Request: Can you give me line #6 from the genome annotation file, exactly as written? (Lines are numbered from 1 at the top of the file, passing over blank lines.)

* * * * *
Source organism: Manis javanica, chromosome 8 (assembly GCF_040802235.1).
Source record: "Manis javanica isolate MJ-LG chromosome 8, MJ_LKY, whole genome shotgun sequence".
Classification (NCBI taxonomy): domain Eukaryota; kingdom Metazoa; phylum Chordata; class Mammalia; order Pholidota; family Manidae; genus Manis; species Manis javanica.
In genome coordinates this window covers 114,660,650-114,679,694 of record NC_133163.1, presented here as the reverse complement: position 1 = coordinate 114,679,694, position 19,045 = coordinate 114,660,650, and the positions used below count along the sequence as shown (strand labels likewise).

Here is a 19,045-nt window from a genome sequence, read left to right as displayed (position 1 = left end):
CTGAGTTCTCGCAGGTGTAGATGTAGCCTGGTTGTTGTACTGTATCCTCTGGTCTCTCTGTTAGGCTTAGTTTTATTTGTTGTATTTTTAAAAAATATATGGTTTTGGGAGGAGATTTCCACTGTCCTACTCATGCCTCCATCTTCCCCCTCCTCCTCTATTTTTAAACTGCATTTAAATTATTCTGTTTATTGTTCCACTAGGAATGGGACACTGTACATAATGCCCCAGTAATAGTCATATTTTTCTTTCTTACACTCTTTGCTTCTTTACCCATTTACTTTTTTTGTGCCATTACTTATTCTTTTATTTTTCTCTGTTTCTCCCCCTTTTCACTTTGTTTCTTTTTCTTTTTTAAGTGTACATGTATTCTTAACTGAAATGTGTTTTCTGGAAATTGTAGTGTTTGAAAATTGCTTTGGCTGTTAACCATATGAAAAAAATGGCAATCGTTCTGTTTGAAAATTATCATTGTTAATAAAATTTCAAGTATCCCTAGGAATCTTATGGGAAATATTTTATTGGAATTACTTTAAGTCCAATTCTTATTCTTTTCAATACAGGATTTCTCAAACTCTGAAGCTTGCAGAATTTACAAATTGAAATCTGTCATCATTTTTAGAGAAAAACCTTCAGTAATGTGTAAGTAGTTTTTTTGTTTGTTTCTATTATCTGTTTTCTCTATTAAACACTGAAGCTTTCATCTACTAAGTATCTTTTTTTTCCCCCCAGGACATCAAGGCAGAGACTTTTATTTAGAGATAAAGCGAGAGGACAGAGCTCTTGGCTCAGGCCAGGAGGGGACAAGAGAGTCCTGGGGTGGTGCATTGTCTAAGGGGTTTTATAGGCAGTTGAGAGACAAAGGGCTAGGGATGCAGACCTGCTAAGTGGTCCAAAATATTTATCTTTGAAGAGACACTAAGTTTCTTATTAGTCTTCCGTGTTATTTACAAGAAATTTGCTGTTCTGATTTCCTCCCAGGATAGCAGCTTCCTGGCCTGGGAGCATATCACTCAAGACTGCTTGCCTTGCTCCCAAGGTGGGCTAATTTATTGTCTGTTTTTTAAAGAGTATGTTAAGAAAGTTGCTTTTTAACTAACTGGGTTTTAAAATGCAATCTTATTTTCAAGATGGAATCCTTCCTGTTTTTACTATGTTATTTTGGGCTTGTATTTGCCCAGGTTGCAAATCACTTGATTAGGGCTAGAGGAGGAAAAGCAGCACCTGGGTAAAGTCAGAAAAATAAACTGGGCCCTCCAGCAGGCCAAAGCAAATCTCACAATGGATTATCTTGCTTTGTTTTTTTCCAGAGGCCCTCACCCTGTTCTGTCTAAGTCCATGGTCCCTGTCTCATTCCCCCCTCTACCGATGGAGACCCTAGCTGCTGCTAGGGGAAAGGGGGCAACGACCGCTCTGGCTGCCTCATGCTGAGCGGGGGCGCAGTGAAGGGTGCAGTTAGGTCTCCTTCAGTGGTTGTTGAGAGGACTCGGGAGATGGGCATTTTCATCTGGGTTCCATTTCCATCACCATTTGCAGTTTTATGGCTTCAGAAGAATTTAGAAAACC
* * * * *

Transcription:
CTGAGTTCTCGCAGGTGTAGATGTAGCCTGGTTGTTGTACTGTATCCTCTGGTCTCTCTGTTAGGCTTAGTTTTATTTGTTGTATTTTTAAAAAATATATGGTTTTGGGAGGAGATTTCCACTGTCCTACTCATGCCTCCATCTTCCCCCTCCTCCTCTATTTTTAAACTGCATTTAAATTATTCTGTTTATTGTTCCACTAGGAATGGGACACTGTACATAATGCCCCAGTAATAGTCATATTTTTCTTTCTTACACTCTTTGCTTCTTTACCCATTTACTTTTTTTGTGCCATTACTTATTCTTTTATTTTTCTCTGTTTCTCCCCCTTTTCACTTTGTTTCTTTTTCTTTTTTAAGTGTACATGTATTCTTAACTGAAATGTGTTTTCTGGAAATTGTAGTGTTTGAAAATTGCTTTGGCTGTTAACCATATGAAAAAAATGGCAATCGTTCTGTTTGAAAATTATCATTGTTAATAAAATTTCAAGTATCCCTAGGAATCTTATGGGAAATATTTTATTGGAATTACTTTAAGTCCAATTCTTATTCTTTTCAATACAGGATTTCTCAAACTCTGAAGCTTGCAGAATTTACAAATTGAAATCTGTCATCATTTTTAGAGAAAAACCTTCAGTAATGTGTAAGTAGTTTTTTTGTTTGTTTCTATTATCTGTTTTCTCTATTAAACACTGAAGCTTTCATCTACTAAGTATCTTTTTTTTCCCCCCAGGACATCAAGGCAGAGACTTTTATTTAGAGATAAAGCGAGAGGACAGAGCTCTTGGCTCAGGCCAGGAGGGGACAAGAGAGTCCTGGGGTGGTGCATTGTCTAAGGGGTTTTATAGGCAGTTGAGAGACAAAGGGCTAGGGATGCAGACCTGCTAAGTGGTCCAAAATATTTATCTTTGAAGAGACACTAAGTTTCTTATTAGTCTTCCGTGTTATTTACAAGAAATTTGCTGTTCTGATTTCCTCCCAGGATAGCAGCTTCCTGGCCTGGGAGCATATCACTCAAGACTGCTTGCCTTGCTCCCAAGGTGGGCTAATTTATTGTCTGTTTTTTAAAGAGTATGTTAAGAAAGTTGCTTTTTAACTAACTGGGTTTTAAAATGCAATCTTATTTTCAAGATGGAATCCTTCCTGTTTTTACTATGTTATTTTGGGCTTGTATTTGCCCAGGTTGCAAATCACTTGATTAGGGCTAGAGGAGGAAAAGCAGCACCTGGGTAAAGTCAGAAAAATAAACTGGGCCCTCCAGCAGGCCAAAGCAAATCTCACAATGGATTATCTTGCTTTGTTTTTTTCCAGAGGCCCTCACCCTGTTCTGTCTAAGTCCATGGTCCCTGTCTCATTCCCCCCTCTACCGATGGAGACCCTAGCTGCTGCTAGGGGAAAGGGGGCAACGACCGCTCTGGCTGCCTCATGCTGAGCGGGGGCGCAGTGAAGGGTGCAGTTAGGTCTCCTTCAGTGGTTGTTGAGAGGACTCGGGAGATGGGCATTTTCATCTGGGTTCCATTTCCATCACCATTTGCAGTTTTATGGCTTCAGAAGAATTTAGAAAACC